of acceptance and each listener determines from worldly experience what justifies its acceptance .

  • Norman, what’s wrong here ? You keep creating articles which aren’t articles: they’re opinion pieces. The unfortunate result is that you end up with people lambasting you over your verbiage. I don’t like seeing this happen here because I really appreciate the forum you’ve created.
    Maybe, is there a way people could suggest articles which you could write or research ? You have a wealth of experience.
    I never had the career, but was I was still very well-known among the people who mattered. I didn’t want the career: I just wanted to be able to express myself in playing at the highest level I could. The career is terribly difficult and not much fun in my book. I don’t like being in the public spotlight, either. I’m a very private person, although my personality is quite ebullient. It wouldn’t be easy to keep that with a major career, so by the time I was 24, I basically gave up.
    But one thing I notice from players is that everybody should try to communicate something through their playing, some ineffable quality which goes beyond words. Some people had an ability to convey the messages a composer wished better than others, according to even the composers themselves. In the world, I’ve never heard everyone be able to do everything with great passion or carry-through. The best recordings and performances don’t necessarily involve the best technique.
    Yehudi Menuhin remains best Elgar I’ve ever heard (the recording from when he was in his 50’s).
    Heifetz did the best Prokofiev #2.
    Oistrakh did the best Shostakovich #1. I can literally hear the terror of living under the Soviet regime…..
    Hillary Hahn does the best Stravinsky, it’s perfect, clean, icy, and detached. That’s exactly how Stravinsky wanted it performed, even though the arias are very passionate…..and she conveys the pathos also in a way which reminds me of the Saltimbanques paintings of Picasso.
    Stern does a very sloppy job of the Stravinsky and never really played perfectly in tune, but he made music with his palette he used and his intonation was a means of making color. It’s powerful, but his Hindemith is from the beyond, other worldly….
    My point here being that each person contributes something….. but that
    comparisons are personal. I don’t expect anyone to agree with me here.
    Also, greatness always comes in the moment. The fact that we have records of these moments is proof of some of the agreed greatness. I am told by my teachers that Grumiaux had stage fright and his recordings are better than his live performances. But these are opinions and stories, whether from Gingold, Galamian, Aitay…..
    I can’t decide who does the best Brahms. I have a recording of Szerying which knocks my socks off, but Francescatti touches my heart, and Heifetz dazzles as usual. I guess it depends upon moods.
    My only real lament is that in the past, you could tell the players apart because they were so distinctive. Years ago, I was asked once by an audiophile expert in violin recordings to identify a very rare recording which was out of print. From the first notes, I knew it was a woman by the touch. She had thin fingers which weren’t thick like Perlman’s or Oistrakh’s. I’d never heard the recording before, but was thrilled when I realized who it was because I had known of this recording of the Tschaikovsky but it was never available. Nobody had ever gotten all of the answers to his test correctly until I heard all of the players. It was Erica Morini. If he’d put Enesco on, I might have been stumped, but if it had been one of his sonatas, the genius would have been evident from the first note. I’ve heard him since. His sonatas aren’t performed enough to my tastes.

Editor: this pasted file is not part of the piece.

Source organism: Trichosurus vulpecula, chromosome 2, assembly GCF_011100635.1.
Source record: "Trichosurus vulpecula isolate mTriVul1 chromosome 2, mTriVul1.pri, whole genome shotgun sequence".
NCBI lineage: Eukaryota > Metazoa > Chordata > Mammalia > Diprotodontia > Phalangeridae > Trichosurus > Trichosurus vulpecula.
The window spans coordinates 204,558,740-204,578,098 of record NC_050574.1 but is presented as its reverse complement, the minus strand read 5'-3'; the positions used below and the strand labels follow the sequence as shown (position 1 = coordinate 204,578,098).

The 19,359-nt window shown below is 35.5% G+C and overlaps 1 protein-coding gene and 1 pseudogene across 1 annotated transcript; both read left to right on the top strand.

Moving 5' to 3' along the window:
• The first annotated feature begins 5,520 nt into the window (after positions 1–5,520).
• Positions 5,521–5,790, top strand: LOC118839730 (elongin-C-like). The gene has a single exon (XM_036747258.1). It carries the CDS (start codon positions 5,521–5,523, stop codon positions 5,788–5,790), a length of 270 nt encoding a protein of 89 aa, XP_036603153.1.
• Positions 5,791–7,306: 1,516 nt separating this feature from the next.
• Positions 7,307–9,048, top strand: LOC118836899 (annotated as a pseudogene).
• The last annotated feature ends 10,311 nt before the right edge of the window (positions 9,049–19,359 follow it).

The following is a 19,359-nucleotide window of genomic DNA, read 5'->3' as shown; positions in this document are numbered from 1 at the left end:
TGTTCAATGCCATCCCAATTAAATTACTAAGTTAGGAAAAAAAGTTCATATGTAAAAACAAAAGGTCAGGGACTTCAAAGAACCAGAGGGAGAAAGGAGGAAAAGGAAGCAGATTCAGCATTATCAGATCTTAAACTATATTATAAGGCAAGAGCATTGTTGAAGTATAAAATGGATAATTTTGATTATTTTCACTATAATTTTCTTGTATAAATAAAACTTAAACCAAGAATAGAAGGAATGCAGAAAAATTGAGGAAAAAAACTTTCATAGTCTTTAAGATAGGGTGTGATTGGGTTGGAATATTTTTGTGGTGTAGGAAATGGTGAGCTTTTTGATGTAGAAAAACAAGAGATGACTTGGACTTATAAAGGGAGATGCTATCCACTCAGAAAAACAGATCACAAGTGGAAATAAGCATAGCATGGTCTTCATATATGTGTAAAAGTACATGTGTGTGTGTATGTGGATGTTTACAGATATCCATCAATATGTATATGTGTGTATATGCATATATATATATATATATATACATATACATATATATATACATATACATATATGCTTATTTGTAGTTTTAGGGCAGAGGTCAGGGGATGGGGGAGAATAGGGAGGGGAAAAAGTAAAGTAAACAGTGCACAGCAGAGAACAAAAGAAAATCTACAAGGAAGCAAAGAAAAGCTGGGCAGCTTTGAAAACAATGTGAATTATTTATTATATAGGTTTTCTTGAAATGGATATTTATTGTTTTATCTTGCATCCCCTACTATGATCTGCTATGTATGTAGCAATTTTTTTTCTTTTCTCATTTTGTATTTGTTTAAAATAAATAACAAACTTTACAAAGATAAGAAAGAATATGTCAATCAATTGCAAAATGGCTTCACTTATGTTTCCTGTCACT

Today, I can’t tell Midori apart from Perlman, Schlomo Mintz, or Sarah Chang. They all sound like an imitation of Oistrakh to my ears….but they all do what they do and it’s a very very hard life to live. I support all of them in whole and would go to hear any violinist I could, not just the gods because sometimes, you just can’t get a ticket, right ? You’re luckier than I am.
    But my lament is that I feel subjectively that the players of today are far more difficult to identify because I feel the art has been homogenized by the teachers who show the way instead of allowing the player to develop their voice. And if you haven’t had life experiences to the effect that the previous generations have, in world wars and devastating regime changes and so forth, the playing might sound a bit mechanical. You can only pull from the life experiences you have and then it’s a matter of your facility to execute. It’s like Perlman said, “If you can hear it and you can’t do it, it’s going to drive you nuts.”
    I love Perlman, but he’s never made me cry. It’s like Pavarotti: the instrument and technique was so glorious that it excluded any struggle. I strangely prefer Carreras because there is a sense of struggle in some form which makes for emotional tension. He can thrill me of the older singers.
    But I would still call Perlman a great violinist and Perlman has always been a natural. Given the work and stress, there is room for all, but it’s always ephemeral. Milstein seemed to get better and better as he aged until he had his first accident. I worked with him three time when he played the Brahms: when he was 76, 79, and when he was 83. They were all incredible performances which Heifetz could never have done because he never took the time to speak the words the way Milstein did….but I can guarantee you that his last performance of it in 1986 was the best of any of them I ever heard….
    Good luck to you…..but I just don’t like seeing fights here; that is all.
    Thanks for your articles !!!